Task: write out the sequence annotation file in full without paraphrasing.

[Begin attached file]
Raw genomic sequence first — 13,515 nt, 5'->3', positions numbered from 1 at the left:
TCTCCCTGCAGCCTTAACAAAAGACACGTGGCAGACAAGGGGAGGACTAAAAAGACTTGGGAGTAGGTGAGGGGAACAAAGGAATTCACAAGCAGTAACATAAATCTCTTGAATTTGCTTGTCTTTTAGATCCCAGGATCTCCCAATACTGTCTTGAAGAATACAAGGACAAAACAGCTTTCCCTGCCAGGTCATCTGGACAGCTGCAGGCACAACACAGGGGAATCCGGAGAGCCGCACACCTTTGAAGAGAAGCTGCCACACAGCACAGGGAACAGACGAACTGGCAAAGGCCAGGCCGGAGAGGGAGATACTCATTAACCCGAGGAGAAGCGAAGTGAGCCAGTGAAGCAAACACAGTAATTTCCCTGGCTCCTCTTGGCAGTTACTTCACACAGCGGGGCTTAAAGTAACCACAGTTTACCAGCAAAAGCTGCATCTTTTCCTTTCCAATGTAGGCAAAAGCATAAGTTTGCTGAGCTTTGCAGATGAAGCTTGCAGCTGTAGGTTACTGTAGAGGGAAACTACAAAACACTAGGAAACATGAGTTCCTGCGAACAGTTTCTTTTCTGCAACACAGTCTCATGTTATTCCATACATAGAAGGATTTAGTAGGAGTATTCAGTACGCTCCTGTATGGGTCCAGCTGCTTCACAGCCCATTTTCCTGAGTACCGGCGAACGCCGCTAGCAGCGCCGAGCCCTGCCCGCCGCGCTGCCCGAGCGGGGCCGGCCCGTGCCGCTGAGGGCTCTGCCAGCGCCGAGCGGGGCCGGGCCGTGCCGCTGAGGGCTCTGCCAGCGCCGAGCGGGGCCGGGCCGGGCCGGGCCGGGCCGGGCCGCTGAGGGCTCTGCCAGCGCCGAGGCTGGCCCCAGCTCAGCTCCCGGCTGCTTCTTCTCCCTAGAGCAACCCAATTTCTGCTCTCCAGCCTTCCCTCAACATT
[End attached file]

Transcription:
Raw genomic sequence first — 13,515 nt, 5'->3', positions numbered from 1 at the left:
TCTCCCTGCAGCCTTAACAAAAGACACGTGGCAGACAAGGGGAGGACTAAAAAGACTTGGGAGTAGGTGAGGGGAACAAAGGAATTCACAAGCAGTAACATAAATCTCTTGAATTTGCTTGTCTTTTAGATCCCAGGATCTCCCAATACTGTCTTGAAGAATACAAGGACAAAACAGCTTTCCCTGCCAGGTCATCTGGACAGCTGCAGGCACAACACAGGGGAATCCGGAGAGCCGCACACCTTTGAAGAGAAGCTGCCACACAGCACAGGGAACAGACGAACTGGCAAAGGCCAGGCCGGAGAGGGAGATACTCATTAACCCGAGGAGAAGCGAAGTGAGCCAGTGAAGCAAACACAGTAATTTCCCTGGCTCCTCTTGGCAGTTACTTCACACAGCGGGGCTTAAAGTAACCACAGTTTACCAGCAAAAGCTGCATCTTTTCCTTTCCAATGTAGGCAAAAGCATAAGTTTGCTGAGCTTTGCAGATGAAGCTTGCAGCTGTAGGTTACTGTAGAGGGAAACTACAAAACACTAGGAAACATGAGTTCCTGCGAACAGTTTCTTTTCTGCAACACAGTCTCATGTTATTCCATACATAGAAGGATTTAGTAGGAGTATTCAGTACGCTCCTGTATGGGTCCAGCTGCTTCACAGCCCATTTTCCTGAGTACCGGCGAACGCCGCTAGCAGCGCCGAGCCCTGCCCGCCGCGCTGCCCGAGCGGGGCCGGCCCGTGCCGCTGAGGGCTCTGCCAGCGCCGAGCGGGGCCGGGCCGTGCCGCTGAGGGCTCTGCCAGCGCCGAGCGGGGCCGGGCCGGGCCGGGCCGGGCCGGGCCGCTGAGGGCTCTGCCAGCGCCGAGGCTGGCCCCAGCTCAGCTCCCGGCTGCTTCTTCTCCCTAGAGCAACCCAATTTCTGCTCTCCAGCCTTCCCTCAACATT